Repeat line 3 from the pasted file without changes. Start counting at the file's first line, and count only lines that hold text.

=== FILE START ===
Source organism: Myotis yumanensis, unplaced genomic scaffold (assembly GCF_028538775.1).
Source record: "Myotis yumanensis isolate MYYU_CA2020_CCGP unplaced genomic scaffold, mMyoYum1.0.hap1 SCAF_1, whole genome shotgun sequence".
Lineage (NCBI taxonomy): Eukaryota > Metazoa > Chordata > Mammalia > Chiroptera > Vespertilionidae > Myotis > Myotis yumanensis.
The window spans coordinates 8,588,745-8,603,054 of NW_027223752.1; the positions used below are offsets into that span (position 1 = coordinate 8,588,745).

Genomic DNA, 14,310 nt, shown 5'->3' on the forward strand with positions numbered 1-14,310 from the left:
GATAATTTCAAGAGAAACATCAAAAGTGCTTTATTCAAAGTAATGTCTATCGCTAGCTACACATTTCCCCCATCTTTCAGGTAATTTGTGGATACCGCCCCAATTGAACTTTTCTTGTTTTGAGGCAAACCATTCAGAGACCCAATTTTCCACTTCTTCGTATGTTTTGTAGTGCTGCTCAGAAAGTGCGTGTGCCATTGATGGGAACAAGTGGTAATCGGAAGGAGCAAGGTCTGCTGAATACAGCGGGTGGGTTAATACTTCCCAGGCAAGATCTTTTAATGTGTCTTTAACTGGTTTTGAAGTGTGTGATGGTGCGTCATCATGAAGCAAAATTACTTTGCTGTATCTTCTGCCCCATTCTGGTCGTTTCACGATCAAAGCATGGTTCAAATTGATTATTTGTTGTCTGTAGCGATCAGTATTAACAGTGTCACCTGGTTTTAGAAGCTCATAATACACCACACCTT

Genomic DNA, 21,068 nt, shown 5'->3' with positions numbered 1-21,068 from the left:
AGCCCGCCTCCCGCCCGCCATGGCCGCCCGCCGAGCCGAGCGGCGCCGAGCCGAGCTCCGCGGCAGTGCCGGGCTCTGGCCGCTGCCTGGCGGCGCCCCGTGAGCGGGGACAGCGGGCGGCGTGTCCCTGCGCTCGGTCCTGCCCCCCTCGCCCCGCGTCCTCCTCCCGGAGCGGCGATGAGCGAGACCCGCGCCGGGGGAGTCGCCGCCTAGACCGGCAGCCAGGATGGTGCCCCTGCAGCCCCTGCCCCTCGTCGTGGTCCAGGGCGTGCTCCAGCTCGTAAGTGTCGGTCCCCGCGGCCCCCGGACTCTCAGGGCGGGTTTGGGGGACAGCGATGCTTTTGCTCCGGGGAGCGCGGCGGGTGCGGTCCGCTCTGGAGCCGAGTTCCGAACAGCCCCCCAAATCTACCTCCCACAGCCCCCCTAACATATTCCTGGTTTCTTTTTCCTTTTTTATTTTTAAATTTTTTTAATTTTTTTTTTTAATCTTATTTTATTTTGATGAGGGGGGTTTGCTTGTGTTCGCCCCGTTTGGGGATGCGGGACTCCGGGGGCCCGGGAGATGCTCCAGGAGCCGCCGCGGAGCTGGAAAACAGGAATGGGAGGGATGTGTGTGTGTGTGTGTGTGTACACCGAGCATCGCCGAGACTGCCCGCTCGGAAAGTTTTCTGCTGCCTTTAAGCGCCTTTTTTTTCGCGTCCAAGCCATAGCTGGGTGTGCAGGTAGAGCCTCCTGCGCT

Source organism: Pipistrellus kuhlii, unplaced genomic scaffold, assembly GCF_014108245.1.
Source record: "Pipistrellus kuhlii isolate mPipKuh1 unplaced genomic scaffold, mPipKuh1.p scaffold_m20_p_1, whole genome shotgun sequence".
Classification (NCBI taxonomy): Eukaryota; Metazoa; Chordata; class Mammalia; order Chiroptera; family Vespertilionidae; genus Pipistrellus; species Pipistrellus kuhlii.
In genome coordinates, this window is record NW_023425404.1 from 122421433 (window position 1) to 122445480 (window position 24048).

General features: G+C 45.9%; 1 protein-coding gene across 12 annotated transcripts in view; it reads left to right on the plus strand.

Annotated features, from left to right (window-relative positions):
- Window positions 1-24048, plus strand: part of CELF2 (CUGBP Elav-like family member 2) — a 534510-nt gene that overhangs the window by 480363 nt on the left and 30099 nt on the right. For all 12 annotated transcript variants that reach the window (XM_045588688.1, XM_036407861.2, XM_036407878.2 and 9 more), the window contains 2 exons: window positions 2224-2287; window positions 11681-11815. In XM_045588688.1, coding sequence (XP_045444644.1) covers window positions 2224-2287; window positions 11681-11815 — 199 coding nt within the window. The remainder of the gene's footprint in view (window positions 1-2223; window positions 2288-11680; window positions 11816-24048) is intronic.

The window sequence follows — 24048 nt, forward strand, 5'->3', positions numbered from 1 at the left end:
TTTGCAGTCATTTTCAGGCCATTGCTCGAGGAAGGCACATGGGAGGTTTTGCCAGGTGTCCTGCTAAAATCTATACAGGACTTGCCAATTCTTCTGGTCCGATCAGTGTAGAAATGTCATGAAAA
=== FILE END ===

Lineage (NCBI taxonomy): Eukaryota > Metazoa > Chordata > Mammalia > Chiroptera > Vespertilionidae > Myotis > Myotis yumanensis.